One of the most destructive forces resulting from hurricanes is wind. The force of hurricane-strength winds, ranging from 80 mph Category One storms to more than 157 mph for Category 5 storms, can destroy buildings, topple trees, bring down powerlines, and blow vehicles off roads, as well as increasing storm surge flooding from sideway rain. In 1992, after devastation from Hurricane Andrew, a Category 5 hurricane considered one of the most destructive in the history of the United States, building codes were heavily overhauled. One of the first standards Florida adopted was the wind provisions from the American Society of Civil Engineers (ASCE-7), which encompasses the national standard for wind requirements. Two years after Hurricane Andrew, the South Florida Building Code was published, improving roofing standards, building materials, and reinforcing wind resistance in structures. As a result, Florida now ranks as the top state in the nation for its building codes. These strict building codes resulted in thwarting or minimizing damage to newer buildings during Hurricane Irma, with many banks seeing less damage to their portfolio. Nevertheless, there are still a high proportion of vulnerable buildings lacking wind-resilient details, and even those buildings fully up to code are not impervious to damage in a serious storm.
Irma’s storm surge resulted in a lot of wind damage to properties in the worst of its path. Flooding from the storm led to a lot of water intrusion and small leaks. Many of these have caused delayed structural damage during subsequent rain storms, especially to roofing systems that were not fully in place, secondary damage to building systems, structural weakening of exterior building envelopes, and mold and mildew sensitivities. Even small water intrusion or minor cracks from wind damage can cascade through a property, top to bottom, causing bigger issues over time.
Many Irma recovery projects have been delayed by labor leaving due to the hurricane, along with persistent industry-wide labor shortages that have been impacting construction fields. Labor and building permits have been delayed, with a 5-6-month review and approval timeline. Cost increases for labor and materials have also risen sharply, with most warehouses only stocked for 60 days of supply across the country.
As Floridians navigate the heart of hurricane season and look towards preparedness for future storms, these are the factors property owners should be concerned about, particularly for older buildings built prior to 1992.
For businesses, property owners, investors and other CRE stakeholders, hurricane preparedness should be a year-round priority and one that takes place every year, regardless of the strength of the hurricane season. In many cases, proactive preparation can either stave off or lessen the degree of damage incurred in a natural disaster. Have a plan in place in the form of a due diligence and preparedness checklist. Prepare a list of contractors you trust (or that come highly recommended) ahead of time. Reach out to them, form relationships, and try to perform improvement projects ahead of time. One of the biggest hurdles for property owners after Hurricane Irma was the inability to find a contractor to perform work due to the considerations discussed above. If there is something you aren’t sure of with regards to structural integrity or major issues, it’s best to take care of it before a natural disaster exacerbates the problems even more. Invest in a careful building inspection or building assessment and fix any maintenance issues so that the building can stand up to damage from severe weather.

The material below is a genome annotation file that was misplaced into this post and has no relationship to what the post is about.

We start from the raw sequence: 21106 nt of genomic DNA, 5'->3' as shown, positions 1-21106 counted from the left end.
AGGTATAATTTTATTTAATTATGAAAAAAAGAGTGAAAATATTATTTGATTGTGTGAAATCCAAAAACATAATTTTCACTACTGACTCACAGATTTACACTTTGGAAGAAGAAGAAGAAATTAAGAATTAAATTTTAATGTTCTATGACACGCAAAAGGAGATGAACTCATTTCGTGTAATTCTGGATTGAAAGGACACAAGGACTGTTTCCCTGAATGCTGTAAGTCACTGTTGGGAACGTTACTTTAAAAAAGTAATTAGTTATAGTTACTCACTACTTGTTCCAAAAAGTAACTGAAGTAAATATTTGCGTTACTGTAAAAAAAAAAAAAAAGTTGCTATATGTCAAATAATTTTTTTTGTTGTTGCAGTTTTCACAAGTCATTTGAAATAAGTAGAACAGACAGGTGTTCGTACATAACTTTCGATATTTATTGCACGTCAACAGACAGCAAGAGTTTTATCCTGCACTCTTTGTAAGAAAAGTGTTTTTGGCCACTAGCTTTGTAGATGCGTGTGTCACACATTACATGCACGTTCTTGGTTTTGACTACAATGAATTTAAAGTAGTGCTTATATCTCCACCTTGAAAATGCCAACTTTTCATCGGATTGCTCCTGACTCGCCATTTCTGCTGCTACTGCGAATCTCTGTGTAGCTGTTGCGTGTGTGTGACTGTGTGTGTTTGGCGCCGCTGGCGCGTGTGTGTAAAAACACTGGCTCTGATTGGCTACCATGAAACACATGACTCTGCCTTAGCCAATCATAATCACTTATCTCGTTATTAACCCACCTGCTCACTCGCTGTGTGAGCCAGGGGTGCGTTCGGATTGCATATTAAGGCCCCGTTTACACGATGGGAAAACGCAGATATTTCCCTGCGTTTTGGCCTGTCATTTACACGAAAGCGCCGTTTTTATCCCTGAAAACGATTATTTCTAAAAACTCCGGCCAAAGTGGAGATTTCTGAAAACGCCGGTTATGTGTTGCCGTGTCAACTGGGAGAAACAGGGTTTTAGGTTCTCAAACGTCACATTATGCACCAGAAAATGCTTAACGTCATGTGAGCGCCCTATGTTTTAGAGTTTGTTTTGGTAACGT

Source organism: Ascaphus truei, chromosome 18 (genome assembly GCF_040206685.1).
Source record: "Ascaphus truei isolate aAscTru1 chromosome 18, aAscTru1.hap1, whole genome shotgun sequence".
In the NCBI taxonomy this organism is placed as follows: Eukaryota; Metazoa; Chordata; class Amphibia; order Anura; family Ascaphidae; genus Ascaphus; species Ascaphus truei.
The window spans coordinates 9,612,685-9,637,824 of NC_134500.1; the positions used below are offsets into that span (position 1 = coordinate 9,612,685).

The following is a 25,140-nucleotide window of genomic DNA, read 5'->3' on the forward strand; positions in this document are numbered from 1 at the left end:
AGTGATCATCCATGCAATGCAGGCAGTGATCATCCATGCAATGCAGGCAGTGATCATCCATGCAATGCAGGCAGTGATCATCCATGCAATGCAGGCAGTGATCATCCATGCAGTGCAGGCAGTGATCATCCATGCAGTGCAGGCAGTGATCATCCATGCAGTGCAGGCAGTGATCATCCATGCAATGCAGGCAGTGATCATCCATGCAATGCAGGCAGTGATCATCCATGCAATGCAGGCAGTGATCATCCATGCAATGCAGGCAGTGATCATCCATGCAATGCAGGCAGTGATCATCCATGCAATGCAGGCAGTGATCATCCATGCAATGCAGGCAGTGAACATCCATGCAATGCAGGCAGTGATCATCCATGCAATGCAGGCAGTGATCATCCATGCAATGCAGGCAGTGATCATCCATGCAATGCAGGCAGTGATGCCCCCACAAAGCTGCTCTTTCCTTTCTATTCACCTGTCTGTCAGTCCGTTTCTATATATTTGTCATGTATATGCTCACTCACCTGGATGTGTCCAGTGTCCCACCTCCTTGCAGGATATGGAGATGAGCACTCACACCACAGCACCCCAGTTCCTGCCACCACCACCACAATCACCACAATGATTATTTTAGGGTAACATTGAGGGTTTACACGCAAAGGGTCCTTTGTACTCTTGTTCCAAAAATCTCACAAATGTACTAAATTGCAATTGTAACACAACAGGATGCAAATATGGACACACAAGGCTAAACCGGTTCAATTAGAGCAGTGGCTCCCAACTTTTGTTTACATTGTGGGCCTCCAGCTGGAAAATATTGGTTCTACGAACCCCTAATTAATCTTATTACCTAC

Industrial and retail owners may consider a roof inspection to look for broken seals, bubbles, or cracks that may lead to water intrusion issues – storm damage will make any of these issues way worse. Building systems such as MEP and IT should have a detailed operations and management plan, while businesses handling hazardous liquids or materials should have a Spill Prevention Control and Countermeasures Plan. Consider a contingency plan for maintaining accessibility and operation of brick-and-mortar systems infrastructure. Address IT security and cyber vulnerability, which peaks after disaster events, with a cybersecurity disaster plan and training.
If your property is impacted by water or wind damage due to a hurricane, start by following some basic disaster recovery steps. Ensure that the property is completely free of water, especially by waiting for any flooding water to recede and then drying the property. Have a certified consultant perform a careful assessment for mold and mildew as part of a post-damage report. Especially for older buildings built prior to 1982, another big concern is asbestos-containing materials (though asbestos can be found in any building, especially in roofing and tile materials). Before a demolition crew can go into a damaged building, perform an asbestos assessment and a comprehensive industrial hygiene survey for any other hazardous materials on site. Envelope structure from wind can impact roofs, exterior facades, and windows, sometimes shifting the roofing system itself. A post-hurricane Property Condition Assessment can help you distinguish between cosmetic damage versus structural issues.
Hurricane Irma’s erratic path was a perfect example of the unpredictability of hurricanes, both in terms of their pattern, force, destruction capabilities, and the damage that will incur as a result.